Dad was a civilian, a construction superintendent and engineer for a big war-time construction consortium, Pacific Naval Air Base Construction (PNAB). He built a good bit of the additions to Pearl Harbor during the war. He was there from before December 7th through Christmas 1944. At that time, with the war winding down, he and my mother, Margaret Innanen, received orders to return to the mainland. My mother was very pregnant with me at the time. This is the story of their "uneventful" return.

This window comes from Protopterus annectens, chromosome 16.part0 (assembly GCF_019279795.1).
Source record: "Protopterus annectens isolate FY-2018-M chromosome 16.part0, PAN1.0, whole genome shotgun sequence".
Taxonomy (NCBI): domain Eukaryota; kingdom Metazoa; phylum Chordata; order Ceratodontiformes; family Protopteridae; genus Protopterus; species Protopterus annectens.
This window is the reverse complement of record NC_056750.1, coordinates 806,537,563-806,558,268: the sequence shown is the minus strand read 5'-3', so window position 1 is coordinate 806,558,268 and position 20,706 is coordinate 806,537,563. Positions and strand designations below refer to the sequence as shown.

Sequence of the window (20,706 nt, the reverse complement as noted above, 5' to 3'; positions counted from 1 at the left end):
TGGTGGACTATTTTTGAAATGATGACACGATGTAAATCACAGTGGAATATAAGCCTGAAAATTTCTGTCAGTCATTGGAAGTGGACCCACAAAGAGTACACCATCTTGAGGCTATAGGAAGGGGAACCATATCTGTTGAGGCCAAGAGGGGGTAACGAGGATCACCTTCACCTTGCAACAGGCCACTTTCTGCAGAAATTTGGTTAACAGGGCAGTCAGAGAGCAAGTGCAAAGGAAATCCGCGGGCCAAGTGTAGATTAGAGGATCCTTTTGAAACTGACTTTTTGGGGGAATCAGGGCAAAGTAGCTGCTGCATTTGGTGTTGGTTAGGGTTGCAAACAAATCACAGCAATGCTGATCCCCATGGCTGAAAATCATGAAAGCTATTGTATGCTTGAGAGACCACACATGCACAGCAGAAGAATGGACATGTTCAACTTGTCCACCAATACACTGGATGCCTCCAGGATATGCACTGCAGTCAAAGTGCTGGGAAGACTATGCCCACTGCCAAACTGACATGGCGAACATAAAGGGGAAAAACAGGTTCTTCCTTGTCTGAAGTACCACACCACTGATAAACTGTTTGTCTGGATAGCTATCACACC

WOI: What is that? WGI: It's a tape recorder. WOI: <heh-heh> WGI: So tell me about the trip back from Hawaii. How the hell did... Uh, before I forget, it's January 11th, 1996. Now, how the hell did you get on a troop transport with Mom? WOI: Well, I didn't get on at the same time she did. She had one set of orders and I had a different set of orders. She, of all people, got on in Pearl Harbor the night before I was to board in Honolulu. [Dad had worked nearly all of the war in Pearl Harbor whereas Mom had woked at Hickam field. -WGI] They were going to move the ship to the Honolulu docks and I'd get on the following morning. [The ship was the "General something," Dad can't recall the name. It was a leaky old tub that had to run its pumps all the time to stay afloat. -WGI] I had dinner with Dr. Liljestrand that night. He was [at] a medical meeting of some sort. [A] get together of [some of the] senior medical people on Oahu. They were discussing the "Canadian seasick remedy." They said it was just an overdose of vitamin B1. Doc says, "Here's a real guinea pig. He gets seasick in a rowboat." I was supposed to take, I think it was 9 tablets an hour before I got aboard and about, I think, 9 tablets after we were underway an hour and so on. A total of 27 pills of vitamin B1. By golly, we hit some rough seas on the way out and I didn't get a bit seasick. WGI: This was mainly a troop ship full of wounded. WOI: This was a troop ship with 4,000 walking wounded. We didn't know that until we got aboard. There were seven navy nurses aboard, and, I think, two or three doctors. Walking around the ship... There was a fellow with just one leg, maybe no legs. One arm, maybe no arms. Stuff like that. [W]e had maybe two or three hundred Japanese prisoners [aboard]. I wondered why they were advertising the fact that this ship was carrying Japanese prisoners. Come to find out that the Japanese wouldn't torpedo a ship that was carrying their own people. So here we were underway. The Navy gave us air cover for a day out of Pearl Harbor. Then we were out on our own. WGI: Zig-zagging. WOI: We were zig-zagging, and they said there was a sub stalking us. Every once in a while they'd shut off the engines and just run silent for a little while. WGI: Coast. WOI: Just sit there and wait. I don't know how many days we were coming back, but it was about three times as long as the Mairposa that took us over there. We were given officer's accommodations in our travel orders. We were assigned to the quarterdeck. I was curious and started wandering around the ship and ran into all of these walking wounded. Some blind -- Oh jeez, it was terrible mess! They were all lined up in lines. I couldn't figure out what they were doing. They were lining up for chow. They'd line up for two or three hours ahead of time, to get two meals a day. And here we were up in the quarterdeck with a row of silverware six inches wide on both sides of our plate. I got talking with Marg. I said "This is strange that they'd treat men like this." WGI: Especially wounded. WOI: Especially wounded, yes. And so severely wounded - handicapped! There was a shave tail Ensign, just beside us [in the officer's mess]. He kind of took it up, you know. "Mr. Innanen, you don't like the way we run this ship, do you?" I said, "Damn sure don't." So one thing led to another, and he said, "If you think we're wrong, why don't you go down and join the men down there?" I said, "I believe I will." WGI: And Mom was what, 7-8 months pregnant? WOI: Nine months pregnant! WGI: Nine months pregnant? I was ready to pop. WOI: Yes. The nurses were hoping you would be born at sea. WGI: That's all I'd need, to have my birthplace a latitude and longitude! Both: <laughter> WOI: So, when I decided to go down with the men, this Ensign pulled some strings and decided that I shouldn't come up to the quarterdeck to visit Marg, your mother. So I'd be going along a companionway and they'd posted marines in the different companionways so that I was wandering around ship and I wasn't supposed to go back. I wasn't supposed to go by them. They weren't supposed to let me go by. The marine would turn his face to the bulkhead and say, "I'm not supposed to let you go by, but I can't see a damn thing!" Both: <laughter> WGI: Jar-heads are OK! WOI: Yeah. So when I'd get up to the quarterdeck that Ensign would just glare at me. He didn't dare say anything. I didn't say a damn thing to him, either. So I got down there. [On the quarterdeck] we had a stateroom for accommodations and it was like the lap of luxury. And down there... I don't know how many bunks there were in a tier, but there was a bunch. You were just rubbing the springs, with your nose, of the bunk above you. Again, we were wandering around the ship, and we found a whole deck! Empty! But there was no power, no lights. I asked if anyone could find an Electrician's Mate. Sure enough, they produced an Electrician's Mate. I said, "Do you think you could find some fuses, cartridge fuses, to put in these boxes, so we can light this place up?" "Yeah," he said, "I know where there are some fuses, but I can't give 'em to you." So in a 'round about way he told me where I'd find some fuses. I found the fuses. Lit that place up like a Christmas tree. Some of the troops had decided who would come down on this new found deck, you know? So they decided they'd take every other one, and go down on the new deck. God, when the troop commander found we'd occupied that new deck, he was livid! Your mother would hear over the loud speakers, "William Innanen, report to the troop commander!" So I'd go down and visit the troop commander, by his request. He said, "You know, this is almost mutinous." I said, "Well, everyone seems to be happy." He said, "Young man," and I was a young man then, "you know, you've done a very dangerous thing. That deck you lit up and occupied was just one deck below the waterline. And that's where we'd get torpedoed if the sub decides to torpedo us." So we went down there and told the boys. I thought, well, maybe I did do something wrong. So I went back and asked the boys. [They said,] "If this ship - this tub - is hit with a torpedo nobody'd survive. We'd just sink like a rock!" So they decided to stay right where they were unless they chased us out. And they didn't. There were very few Navy personnel. All of the troops were under the command of an Army officer. And, boy, he was a tyrant! He'd just rule with an iron hand WGI: I imagine that Mom, by this time, has worried herself into a state! WOI: Oh yeah, yeah! Because every thirty minutes, over the loudspeakers was, "William Innanen, report to the troop commander." [Marg would worry,] "What's he done now? What's he done now?" I just survived the biggest part of the trip with what your mother'd bring to me in her purse. And what I could eat while I was up there visiting her. Down the the galley, where you'd eat, there was just about an inch of slop on the deck. WGI: <yuck!> WOI: It'd just sliiide to one side as the ship rolled, and then sliiide back again. WGI: Did the "Canadian cure" work? WOI: Yes, I wasn't seasick a day! WGI: That would make me sick just looking at it! WOI: Yes, you would get sick just smelling that when you'd get close to the galley. The stench was terrible! And here are these poor suckers with two meals a day! And lining up for them a couple hours each time. But we got to San Fancisco without incident. Your mother didn't think it was without incident! There were lots of other incidents, that are hard for me to recall right now. We'd gotten into San Francisco and my car was coming on another freighter. I'd shipped my car back and it was coming on another freighter so we had to wait in San Francisco for it to catch up with us. It was quite an experience. WGI: I showed up, what, a week or two later? WOI: Yeah, yeah. WGI: A month late as usual. It must have been about Christmas  that you got in then. WOI: No, it was after Christmas. You were born very shortly after we got to Los Angeles. We drove [down] to Los Angeles from San Francisco. It's hard for me to remember the chain of events from then on out. WGI: That's all right.Copyright © 1996 by William G. Innanen. All rights reserved.